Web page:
I’m trying to establish a more secure workflow for maintaining public packages.
Like most developers, I have terminal sessions with implicit access to credentials. For example, I can make git commits and push to GitHub without having to type a password.
There are two ways this might be a problem. The first is unlikely: a bad guy gets onto my computer and uses the credentials to cause havoc. This is unlikely mostly because a bad guy won’t get my computer, but also, if it does fall into the wrong hands, it will probably be someone looking to resell the laptop, not use my coverage.py credentials maliciously.
The second way is a more serious concern: I could unknowingly run evil or buggy code that uses my credentials in bad ways. People write bug reports for coverage.py, and if I am lucky, they include steps to reproduce the problem. Sometimes the instructions involve small self-contained examples, and I can just run them without fear. But sometimes the steps are clone this repo, and run this large test suite. It’s impossible to review all of that code. I don’t know what the code will do, but if I want to see and diagnose the problem, I have to run it.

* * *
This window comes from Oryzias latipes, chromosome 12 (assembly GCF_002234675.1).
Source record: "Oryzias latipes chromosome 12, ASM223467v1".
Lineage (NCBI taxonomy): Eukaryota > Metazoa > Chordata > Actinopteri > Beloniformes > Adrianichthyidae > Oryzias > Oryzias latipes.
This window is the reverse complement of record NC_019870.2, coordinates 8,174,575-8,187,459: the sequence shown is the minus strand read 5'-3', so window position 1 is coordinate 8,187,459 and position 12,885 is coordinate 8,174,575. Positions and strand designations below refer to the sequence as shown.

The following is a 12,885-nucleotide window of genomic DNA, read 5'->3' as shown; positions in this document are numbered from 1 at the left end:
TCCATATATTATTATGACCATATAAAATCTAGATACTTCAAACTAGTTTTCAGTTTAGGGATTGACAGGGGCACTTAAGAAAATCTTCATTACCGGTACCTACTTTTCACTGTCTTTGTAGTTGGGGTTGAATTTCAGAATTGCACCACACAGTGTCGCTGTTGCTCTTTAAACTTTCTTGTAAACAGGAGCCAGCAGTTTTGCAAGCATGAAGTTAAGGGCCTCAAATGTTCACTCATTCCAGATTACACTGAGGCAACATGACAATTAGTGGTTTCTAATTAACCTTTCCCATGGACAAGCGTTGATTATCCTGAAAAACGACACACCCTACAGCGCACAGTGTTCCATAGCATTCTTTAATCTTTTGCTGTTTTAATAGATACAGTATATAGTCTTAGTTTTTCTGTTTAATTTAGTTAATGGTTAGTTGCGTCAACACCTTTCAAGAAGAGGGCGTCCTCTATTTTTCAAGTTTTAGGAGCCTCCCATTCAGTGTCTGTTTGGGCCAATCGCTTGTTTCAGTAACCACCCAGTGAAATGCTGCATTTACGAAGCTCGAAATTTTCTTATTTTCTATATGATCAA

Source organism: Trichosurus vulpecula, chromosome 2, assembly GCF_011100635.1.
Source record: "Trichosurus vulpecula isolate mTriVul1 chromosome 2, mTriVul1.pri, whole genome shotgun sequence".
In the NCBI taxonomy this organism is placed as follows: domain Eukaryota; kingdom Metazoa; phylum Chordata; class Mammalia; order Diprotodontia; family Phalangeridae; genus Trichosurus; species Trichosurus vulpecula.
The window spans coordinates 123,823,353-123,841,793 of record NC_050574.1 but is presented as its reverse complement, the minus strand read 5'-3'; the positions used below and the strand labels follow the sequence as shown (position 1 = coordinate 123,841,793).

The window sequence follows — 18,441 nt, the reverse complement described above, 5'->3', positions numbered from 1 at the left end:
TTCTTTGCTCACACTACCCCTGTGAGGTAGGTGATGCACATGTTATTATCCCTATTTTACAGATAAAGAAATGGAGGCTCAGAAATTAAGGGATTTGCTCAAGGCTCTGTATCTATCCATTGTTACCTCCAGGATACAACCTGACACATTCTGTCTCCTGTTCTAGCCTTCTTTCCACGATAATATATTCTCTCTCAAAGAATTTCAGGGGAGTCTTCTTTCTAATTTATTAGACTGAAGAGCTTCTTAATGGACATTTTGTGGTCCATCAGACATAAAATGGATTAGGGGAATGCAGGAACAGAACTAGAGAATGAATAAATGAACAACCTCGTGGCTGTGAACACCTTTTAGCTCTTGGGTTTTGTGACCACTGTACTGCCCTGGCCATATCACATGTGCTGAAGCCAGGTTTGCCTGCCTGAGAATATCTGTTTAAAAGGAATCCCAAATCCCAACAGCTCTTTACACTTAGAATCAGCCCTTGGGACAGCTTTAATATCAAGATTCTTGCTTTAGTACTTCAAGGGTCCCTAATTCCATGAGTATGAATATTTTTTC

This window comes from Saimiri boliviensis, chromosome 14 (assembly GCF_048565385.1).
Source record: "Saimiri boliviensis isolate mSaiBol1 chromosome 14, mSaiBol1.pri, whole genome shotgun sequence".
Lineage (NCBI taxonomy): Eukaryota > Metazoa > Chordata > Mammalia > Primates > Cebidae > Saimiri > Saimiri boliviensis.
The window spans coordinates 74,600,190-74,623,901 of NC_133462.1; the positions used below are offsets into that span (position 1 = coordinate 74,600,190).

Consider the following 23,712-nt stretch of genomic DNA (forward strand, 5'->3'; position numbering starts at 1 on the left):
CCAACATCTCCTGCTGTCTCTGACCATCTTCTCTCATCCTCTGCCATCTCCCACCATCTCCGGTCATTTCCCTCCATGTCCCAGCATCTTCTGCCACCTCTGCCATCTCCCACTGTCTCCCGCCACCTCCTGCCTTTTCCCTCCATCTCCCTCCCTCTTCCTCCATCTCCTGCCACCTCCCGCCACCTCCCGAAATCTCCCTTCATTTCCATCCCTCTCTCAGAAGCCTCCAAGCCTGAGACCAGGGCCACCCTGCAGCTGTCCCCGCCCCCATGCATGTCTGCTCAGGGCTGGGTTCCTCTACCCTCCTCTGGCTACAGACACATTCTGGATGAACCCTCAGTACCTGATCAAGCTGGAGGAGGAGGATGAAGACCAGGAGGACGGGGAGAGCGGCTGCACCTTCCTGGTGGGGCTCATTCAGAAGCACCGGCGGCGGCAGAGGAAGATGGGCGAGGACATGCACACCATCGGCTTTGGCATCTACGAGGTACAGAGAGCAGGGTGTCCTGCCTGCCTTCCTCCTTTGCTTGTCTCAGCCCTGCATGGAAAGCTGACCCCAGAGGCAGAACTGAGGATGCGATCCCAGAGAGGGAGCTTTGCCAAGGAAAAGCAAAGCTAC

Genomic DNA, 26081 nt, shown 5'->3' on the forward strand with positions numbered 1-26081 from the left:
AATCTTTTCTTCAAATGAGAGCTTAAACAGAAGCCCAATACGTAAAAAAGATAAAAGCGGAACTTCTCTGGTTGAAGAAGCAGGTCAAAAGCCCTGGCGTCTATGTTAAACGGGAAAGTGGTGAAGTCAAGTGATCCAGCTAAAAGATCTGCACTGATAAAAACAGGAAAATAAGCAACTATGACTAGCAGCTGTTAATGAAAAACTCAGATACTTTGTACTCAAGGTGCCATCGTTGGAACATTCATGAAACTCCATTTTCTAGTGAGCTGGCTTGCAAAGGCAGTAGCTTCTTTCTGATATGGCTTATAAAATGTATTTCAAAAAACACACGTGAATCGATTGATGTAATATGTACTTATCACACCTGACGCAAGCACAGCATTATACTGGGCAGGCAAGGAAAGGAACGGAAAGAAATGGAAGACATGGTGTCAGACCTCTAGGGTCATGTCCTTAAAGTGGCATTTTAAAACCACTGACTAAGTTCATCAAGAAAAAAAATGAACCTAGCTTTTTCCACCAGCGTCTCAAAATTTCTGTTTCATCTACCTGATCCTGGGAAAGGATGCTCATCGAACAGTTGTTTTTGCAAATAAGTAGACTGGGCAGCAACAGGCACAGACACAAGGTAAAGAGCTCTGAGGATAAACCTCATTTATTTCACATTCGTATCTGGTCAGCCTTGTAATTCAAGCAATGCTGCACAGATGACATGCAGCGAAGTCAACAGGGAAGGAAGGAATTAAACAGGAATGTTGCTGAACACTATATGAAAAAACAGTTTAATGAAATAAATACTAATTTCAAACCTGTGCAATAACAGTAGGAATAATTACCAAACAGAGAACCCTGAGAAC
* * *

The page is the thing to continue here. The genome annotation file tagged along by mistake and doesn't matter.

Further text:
I’m trying to reduce the possibilities for bad outcomes, in a few ways:
1Password: where possible, I store credentials in 1Password, and use tooling to get them into environment variables. I have two shell functions (opvars / unopvars) that find values in a vault based on the current directory, and can set and unset them in the environment.
With this, I can have the credentials in the environment for just long enough to use them. This works well for things like PyPI credentials, which are used rarely and could cause significant damage.
But I still also have implicit credentials in my ~/.ssh directory and ~/.netrc file. I’m not sure the best approach to keep them from being available to programs that shouldn’t have them.
Docker: To really isolate unknown code, I use a Docker container. I start with a base image with many versions of Python: base.dockerfile, and then build on it to create a main image that doesn’t even have sudo. In the container, there are no credentials, so I don’t have to worry about malice or accidents. For involved debugging, I might write another Dockerfile FROM these to reduce the re-work that has to happen when starting over.
What else can I be doing to keep safe?